“It is possible that in the foreseeable future,” Donovan said, “an American of equivalent rank will be captured by the Soviet Union or an ally. At that time, a prisoner exchange might be considered to be in the best interest of the United States.

In 1960, Powers’ plane was shot down over the Ural Mountains in the Soviet Union, setting the stage for the exchange.

The exchange was later portrayed in the 2015 Hollywood film “Bridge of Spies” – the nickname given to the Glienicke Bridge, which hosted several other prisoner exchanges during the Cold War. Actor Tom Hanks played Donovan.

After further exchanges in the years that followed, Washington and Moscow staged the largest East-West exchange of its kind when they exchanged more than two dozen people on the Glienicke Bridge in June 1985. United has released three convicted spies and one indicted, including Polish spy Marian Zacharski, who was found guilty of stealing top-secret military technology.

In return, 23 people held in East German and Polish prisons were released. Two other East Germans and their families were also allowed to leave for the West.

It took three years to reach an agreement on the exchange, the Washington Post reported at the time. Richard Burt, who would become US Ambassador to West Germany, expressed his satisfaction, saying those freed by the Russians were “very, very happy people”. A year later, another exchange would see Russian Nobel laureate Anatoly Sharansky freed by Soviet authorities.

Amid Griner trial, Russia warns US against pressure for prisoner swap

Even after the collapse of the Soviet Union, prisoner exchanges continued.

In 2010, US authorities freed 10 Russian agents who had become deeply entrenched in US society by posing as citizens – later inspiring the TV show ‘The Americans’. In exchange, the Kremlin agreed to release four Russian officials it had imprisoned for illegal contacts with the West.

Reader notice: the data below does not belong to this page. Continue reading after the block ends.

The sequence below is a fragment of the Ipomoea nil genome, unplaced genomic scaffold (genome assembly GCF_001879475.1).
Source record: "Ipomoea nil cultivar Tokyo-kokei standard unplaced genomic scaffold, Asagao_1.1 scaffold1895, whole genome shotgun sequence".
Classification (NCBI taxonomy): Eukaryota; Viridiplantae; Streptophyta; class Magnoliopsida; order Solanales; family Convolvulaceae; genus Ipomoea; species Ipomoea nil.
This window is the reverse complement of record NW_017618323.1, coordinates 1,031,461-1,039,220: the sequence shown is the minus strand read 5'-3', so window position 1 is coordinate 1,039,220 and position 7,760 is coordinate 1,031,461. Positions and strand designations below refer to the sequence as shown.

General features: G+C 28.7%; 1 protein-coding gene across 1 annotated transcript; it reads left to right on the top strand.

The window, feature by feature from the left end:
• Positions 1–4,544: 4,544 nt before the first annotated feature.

Among the expelled Russian spies was Anna Chapman, whose high-profile spy case caught his international attention. After returning home, she appeared on Russian television and on the cover of the Russian edition of Maxim magazine, dressed in lingerie and holding a gun.

Celebrity columnist Liz Kelly at the time expressed wry relief: “I sleep soundly knowing that this (red-headed) menace is thousands of miles from American shores, now confined to practicing his seduction on Russians. “

While officials haven’t confirmed details of the Griner-Whelan proposal, Blinken’s comments heighten speculation about a potential prisoner swap involving Viktor Bout, a Russian arms dealer serving a 25-year prison sentence in Illinois for conspiracy to kill Americans and selling weapons to terrorist entities. .

WNBA star Brittney Griner testified on July 27 during her trial in Moscow for drug trafficking. She said her rights were not read when she was detained in February. (Video: Reuters)

Michael McFaul, the U.S. Ambassador to Russia during the Obama administration, told The Post in April 2020 that trading someone like Bout for Whelan would put the United States in “a tough spot.”

“There’s a real asymmetry in trading an innocent American for a real, convicted felon who happens to have Russian citizenship,” McFaul said.

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History organization

Briefs filed with the Supreme Court in defense of affirmative action

Although the Supreme Court last week separated affirmative action cases involving Harvard University and the University of North Carolina at Chapel Hill, both universities filed briefs in their cases today. Each brief featured the cases of affirmative action in admissions and was accompanied by the President of Harvard and the Chancellor of Chapel Hill speaking directly about the cases.